Published: November, -0001
Fiduciary accounting for trusts and estates is one of the least understood branches of accounting.
Fiduciary accounting for trusts and estates that meets minimum guidelines can be an intricate task. The applicable rules are set out in the Uniform Principal and Income Act (UPIA). The UPIA tries to synchronize the laws at the State level.
The Act spells out the rules of engagement for fiduciary accounting and reporting by trusts and estates. It tries to carry out the intention of the person who created the trust. In addition, the Act sets out how assets are to be dispersed. Most states have adopted the Act (sometimes with some changes along the way.
Fiduciary accounting is the technique by which the fiduciary informs beneficiaries about the assets in the fiduciary's custody. Because there is an obligation to keep records. Although many of the principles and rules of fiduciary accounting vary state to state, there are basic rules that apply to the accounting procedures expected of all fiduciaries.
Fiduciary accounting is not particularly concerned with recording income and expenses but is concerned with determining whether receipts and expenditures are assigned to income or principal/corpus.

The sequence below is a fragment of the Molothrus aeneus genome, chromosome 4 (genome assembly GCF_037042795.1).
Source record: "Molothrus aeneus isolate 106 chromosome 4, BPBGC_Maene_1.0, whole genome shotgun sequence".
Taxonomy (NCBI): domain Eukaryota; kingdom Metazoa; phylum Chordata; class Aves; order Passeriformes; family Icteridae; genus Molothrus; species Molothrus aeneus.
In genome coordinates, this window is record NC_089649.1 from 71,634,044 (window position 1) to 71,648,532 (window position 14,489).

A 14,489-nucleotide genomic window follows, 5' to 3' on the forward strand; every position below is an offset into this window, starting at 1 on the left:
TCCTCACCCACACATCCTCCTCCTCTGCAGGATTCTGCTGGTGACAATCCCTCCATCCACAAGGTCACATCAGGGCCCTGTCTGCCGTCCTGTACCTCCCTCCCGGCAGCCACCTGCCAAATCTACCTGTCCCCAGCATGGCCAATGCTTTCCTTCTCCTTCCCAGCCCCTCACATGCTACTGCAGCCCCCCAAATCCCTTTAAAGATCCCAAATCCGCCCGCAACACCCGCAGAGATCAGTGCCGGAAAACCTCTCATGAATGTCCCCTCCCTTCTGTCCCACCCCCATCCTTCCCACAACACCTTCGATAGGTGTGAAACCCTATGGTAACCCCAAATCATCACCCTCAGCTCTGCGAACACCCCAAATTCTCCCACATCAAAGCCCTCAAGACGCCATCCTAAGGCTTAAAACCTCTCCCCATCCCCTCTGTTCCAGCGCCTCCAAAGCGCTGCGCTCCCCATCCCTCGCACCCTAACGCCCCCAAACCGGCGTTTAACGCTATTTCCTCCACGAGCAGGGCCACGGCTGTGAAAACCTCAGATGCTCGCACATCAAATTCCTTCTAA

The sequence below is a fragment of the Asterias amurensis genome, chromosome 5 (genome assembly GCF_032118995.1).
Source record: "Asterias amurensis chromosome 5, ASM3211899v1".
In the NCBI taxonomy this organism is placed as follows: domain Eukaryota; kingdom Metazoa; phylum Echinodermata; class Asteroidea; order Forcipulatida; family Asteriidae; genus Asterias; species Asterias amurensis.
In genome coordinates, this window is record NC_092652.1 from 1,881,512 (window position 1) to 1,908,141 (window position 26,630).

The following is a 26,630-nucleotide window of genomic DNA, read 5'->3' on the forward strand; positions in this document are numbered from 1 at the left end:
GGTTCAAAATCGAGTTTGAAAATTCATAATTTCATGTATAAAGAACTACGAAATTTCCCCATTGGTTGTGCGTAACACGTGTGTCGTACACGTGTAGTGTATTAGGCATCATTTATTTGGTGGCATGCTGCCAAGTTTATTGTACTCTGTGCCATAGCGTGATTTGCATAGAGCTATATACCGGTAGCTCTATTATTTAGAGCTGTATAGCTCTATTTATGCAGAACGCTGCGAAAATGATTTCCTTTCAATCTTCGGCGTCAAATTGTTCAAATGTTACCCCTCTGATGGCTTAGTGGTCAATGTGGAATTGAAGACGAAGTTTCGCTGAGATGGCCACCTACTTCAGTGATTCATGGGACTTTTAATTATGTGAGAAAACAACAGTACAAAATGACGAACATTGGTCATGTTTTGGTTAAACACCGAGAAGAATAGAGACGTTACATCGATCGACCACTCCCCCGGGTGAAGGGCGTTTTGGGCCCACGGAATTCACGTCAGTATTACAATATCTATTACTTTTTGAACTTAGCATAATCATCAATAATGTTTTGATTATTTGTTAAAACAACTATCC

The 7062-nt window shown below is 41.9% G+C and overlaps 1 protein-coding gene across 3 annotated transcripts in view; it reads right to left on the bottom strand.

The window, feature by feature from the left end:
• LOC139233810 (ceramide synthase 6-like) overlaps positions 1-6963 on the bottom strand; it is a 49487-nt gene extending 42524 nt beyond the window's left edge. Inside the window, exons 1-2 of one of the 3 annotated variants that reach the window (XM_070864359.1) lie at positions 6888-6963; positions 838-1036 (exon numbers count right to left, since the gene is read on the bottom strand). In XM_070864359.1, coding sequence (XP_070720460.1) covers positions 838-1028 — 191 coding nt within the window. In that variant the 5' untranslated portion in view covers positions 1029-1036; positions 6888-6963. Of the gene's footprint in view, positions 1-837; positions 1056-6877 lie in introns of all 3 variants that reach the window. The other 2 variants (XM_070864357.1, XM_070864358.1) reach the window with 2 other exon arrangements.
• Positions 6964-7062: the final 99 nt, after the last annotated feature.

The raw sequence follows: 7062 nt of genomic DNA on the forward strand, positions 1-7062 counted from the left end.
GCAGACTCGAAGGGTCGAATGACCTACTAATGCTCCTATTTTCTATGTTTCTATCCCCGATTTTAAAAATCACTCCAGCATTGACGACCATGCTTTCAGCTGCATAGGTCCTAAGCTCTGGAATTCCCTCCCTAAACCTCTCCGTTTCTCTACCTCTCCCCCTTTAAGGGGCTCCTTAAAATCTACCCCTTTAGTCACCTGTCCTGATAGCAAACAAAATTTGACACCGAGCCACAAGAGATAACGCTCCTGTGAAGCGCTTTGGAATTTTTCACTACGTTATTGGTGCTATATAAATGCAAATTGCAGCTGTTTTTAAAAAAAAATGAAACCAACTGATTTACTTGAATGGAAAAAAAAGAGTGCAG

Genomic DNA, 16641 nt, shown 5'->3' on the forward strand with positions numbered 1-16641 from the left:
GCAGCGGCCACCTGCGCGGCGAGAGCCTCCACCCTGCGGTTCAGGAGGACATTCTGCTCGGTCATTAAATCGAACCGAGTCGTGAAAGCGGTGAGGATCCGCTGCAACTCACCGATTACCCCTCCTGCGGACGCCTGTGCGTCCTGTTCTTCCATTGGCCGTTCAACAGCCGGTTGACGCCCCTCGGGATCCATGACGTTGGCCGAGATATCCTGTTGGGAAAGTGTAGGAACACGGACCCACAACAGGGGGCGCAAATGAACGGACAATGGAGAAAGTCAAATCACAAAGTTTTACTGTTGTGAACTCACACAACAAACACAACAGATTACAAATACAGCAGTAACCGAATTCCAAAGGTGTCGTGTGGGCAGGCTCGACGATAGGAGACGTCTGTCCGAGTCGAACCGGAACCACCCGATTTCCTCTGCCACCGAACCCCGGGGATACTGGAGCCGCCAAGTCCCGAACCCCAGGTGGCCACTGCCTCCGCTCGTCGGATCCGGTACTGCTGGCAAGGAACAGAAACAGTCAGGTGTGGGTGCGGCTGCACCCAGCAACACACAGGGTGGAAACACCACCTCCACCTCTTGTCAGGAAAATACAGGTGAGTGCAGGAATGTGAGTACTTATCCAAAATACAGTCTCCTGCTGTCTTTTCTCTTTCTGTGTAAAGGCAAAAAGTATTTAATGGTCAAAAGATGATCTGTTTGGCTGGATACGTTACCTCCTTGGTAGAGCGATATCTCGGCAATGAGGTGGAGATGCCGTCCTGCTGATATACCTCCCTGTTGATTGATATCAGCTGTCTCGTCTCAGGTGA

This online CPE course will highlight the differences between fiduciary accounting and corporate accounting.
Key topics covered in this online CPE webinar are:
Founder Mike Morley
Mike Morley is a Certified Public Accountant and a recognized authority in the field of finance with more than 25 years experience in finance, including SOX and IFRS implementation.
An entertaining and informative speaker and trainer, Mike is the author of:
“IFRS Simplified” which provides a jump start for accountants and finance executives who want to quickly and easily get up to date on IFRS.
“Sarbanes-Oxley Simplified” which is an easy-to-read explanation of the requirements of the U.S. legislation that makes CEO's & CFO's personally responsible for the accuracy of their company's financial statements.
“Financial Statement Analysis Simplified” which translates the accounting language of financial statements into clear, easy-to-understand terms that anyone who needs to make well-informed financial decisions quickly will appreciate.